Mexicans Struggle to Preserve Indigenous Language Miles from Home

Story published for the Knight-CUNYJ fellowship program. 

Last winter, Ñani Migrante, a Mexican-American organization in Staten Island, held several workshops to teach Mixtec, the fourth largest indigenous community in Mexico. The goal was to preserve the language for native speakers and their children.

There are over 300 indigenous language variants in Mexico, and Mixtec is one of the most common. Still, it is in danger of extinction, according to the Mexican National Institute of Indigenous Languages, due to lack of educational resources and social interest in learning the language.

Mixtec people usually live in the southern Mexican states of Oaxaca, Guerrero and Puebla. The language changes from region to region. Today, four Mixtec variants are extinct, according to the institute.

Magnolia Ortega, 40, is one of the 12 people who attended the classes. Like most in the organization, she is from San Jeronimo de Xayacatlan, a town in the state of Puebla with a large Mixtec community.

Ortega says it was a struggle for other adult students to make it to class because they work long hours. Since she has been unemployed for the past two years, due to health issues, Ortega was able to attend every class.

There’s also a stigma associated with speaking the indigenous language, both in Mexico and the United States.

So, despite the efforts of Ñani Migrante and other organizations trying to preserve Mixtec, the reality is that native Mixtec speakers do not have the luxury of attending these classes, and, in some cases, are trying to forget the language.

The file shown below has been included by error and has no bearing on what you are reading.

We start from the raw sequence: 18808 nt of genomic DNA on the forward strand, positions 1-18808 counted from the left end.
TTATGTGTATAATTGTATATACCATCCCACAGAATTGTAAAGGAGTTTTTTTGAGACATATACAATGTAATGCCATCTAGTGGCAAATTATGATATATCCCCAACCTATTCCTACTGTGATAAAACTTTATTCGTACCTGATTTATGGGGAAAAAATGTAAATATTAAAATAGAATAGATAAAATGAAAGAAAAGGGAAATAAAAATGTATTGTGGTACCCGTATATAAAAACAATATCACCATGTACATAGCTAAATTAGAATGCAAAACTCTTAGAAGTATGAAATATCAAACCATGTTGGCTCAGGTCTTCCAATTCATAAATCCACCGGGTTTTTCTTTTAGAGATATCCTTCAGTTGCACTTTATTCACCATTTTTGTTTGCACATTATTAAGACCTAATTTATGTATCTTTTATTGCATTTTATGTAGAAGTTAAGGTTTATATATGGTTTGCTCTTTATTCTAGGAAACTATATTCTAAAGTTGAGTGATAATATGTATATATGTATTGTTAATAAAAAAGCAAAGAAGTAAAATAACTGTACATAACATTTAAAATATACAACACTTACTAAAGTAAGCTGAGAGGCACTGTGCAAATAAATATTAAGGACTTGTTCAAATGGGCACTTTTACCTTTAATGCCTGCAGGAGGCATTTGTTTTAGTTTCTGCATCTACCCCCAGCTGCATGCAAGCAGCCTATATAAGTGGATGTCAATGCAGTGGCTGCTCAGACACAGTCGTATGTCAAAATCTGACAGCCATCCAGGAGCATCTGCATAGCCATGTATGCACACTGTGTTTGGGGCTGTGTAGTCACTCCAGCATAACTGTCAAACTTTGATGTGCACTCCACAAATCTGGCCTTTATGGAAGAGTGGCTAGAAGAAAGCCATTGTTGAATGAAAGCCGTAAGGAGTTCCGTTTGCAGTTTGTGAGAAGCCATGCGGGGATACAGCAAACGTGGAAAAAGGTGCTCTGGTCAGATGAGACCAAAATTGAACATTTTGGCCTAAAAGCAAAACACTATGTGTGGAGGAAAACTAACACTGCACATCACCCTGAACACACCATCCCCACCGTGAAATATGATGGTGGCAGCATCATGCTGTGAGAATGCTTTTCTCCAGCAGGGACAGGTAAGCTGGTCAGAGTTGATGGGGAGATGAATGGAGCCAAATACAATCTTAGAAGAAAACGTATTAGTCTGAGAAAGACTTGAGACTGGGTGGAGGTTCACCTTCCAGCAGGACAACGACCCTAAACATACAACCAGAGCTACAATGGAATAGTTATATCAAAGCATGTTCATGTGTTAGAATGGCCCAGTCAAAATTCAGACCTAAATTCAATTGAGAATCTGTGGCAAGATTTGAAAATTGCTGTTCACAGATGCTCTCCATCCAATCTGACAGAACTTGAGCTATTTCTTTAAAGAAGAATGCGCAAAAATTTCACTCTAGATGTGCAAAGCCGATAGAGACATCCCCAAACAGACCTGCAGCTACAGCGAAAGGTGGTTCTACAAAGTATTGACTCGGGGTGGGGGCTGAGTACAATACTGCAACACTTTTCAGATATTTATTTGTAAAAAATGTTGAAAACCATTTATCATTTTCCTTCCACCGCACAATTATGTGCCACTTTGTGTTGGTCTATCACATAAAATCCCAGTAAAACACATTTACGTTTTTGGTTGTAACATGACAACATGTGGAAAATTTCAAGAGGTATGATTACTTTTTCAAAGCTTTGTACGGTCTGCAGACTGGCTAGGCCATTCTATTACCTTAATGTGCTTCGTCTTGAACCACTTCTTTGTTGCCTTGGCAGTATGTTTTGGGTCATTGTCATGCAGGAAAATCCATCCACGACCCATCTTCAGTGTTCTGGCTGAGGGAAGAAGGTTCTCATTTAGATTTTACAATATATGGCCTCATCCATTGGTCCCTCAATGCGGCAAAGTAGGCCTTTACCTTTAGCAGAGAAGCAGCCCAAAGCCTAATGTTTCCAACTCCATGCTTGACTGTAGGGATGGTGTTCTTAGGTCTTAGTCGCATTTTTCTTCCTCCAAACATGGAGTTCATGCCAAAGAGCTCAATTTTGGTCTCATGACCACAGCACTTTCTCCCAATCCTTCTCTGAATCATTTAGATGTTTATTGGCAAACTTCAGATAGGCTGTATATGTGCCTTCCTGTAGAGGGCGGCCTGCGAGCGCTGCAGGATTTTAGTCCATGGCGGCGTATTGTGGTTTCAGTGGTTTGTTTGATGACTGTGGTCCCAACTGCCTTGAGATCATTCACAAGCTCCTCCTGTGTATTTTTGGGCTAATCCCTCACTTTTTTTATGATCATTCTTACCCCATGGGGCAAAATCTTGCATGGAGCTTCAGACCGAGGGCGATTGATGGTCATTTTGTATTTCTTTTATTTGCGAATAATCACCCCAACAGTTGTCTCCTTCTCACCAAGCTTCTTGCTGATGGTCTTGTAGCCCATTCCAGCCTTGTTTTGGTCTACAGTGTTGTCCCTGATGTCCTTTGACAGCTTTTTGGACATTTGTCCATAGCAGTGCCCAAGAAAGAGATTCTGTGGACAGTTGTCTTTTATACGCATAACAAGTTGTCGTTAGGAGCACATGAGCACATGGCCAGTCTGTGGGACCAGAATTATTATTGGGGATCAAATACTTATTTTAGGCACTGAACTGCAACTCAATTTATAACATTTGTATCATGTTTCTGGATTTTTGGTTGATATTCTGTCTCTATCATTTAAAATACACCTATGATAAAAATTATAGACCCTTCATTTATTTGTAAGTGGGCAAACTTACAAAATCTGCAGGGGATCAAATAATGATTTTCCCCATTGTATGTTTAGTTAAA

Ortega says she hopes her daughter can keep Mixtec alive in Staten Island.

“[In Mexico], when we leave our town, we are seen as less and ignorant if we speak an indigenous language,” says Ortega. “In a way, it’s like racism.”

Ortega learned Mixtec from her mother as a child, but forgot most of the language when she moved to Mexico City in the early 90s and later to Staten Island, in 2003.

“Spanish and English replaced my [indigenous] language,” says Ortega in Spanish. “And not all of us have the capacity to remember everything in all languages. In my case, I can’t express myself [in Mixtec] anymore.”

She did not teach her three older daughters, ages 23, 20 and 19, Mixtec because she migrated with her husband when they where very young. Ortega says they also didn’t have time to learn the language because they had a two-hour bus ride each way to get to school every day. After school the three girls took care of the house since their mother was working.

At the Mixtec workshops, Marlene decorated her notebook with colors and Mixtec words.

When she moved to New York, Ortega says she also saw people in Staten Island discriminate against immigrants because they spoke an indigenous language. Ortega worked at a nail salon in Staten Island for 12 years. She says there were American clients that would insult her and her colleagues by yelling at them up when they spoke Mixtec.

“They would tell us to speak English because we are in America,” says Ortega.

Incidents like those are one of the factors why many parents don’t teach the language to their children, says Ortega.

“One has to wonder why we let society reject us,” she says. “But it’s because we allow them to do it.”

Even though Ortega’s older daughters living in Mexico don’t speak Mixtec, her 10-year-old daughter living with her in the U.S., Marlene Morales, is starting to learn a few words.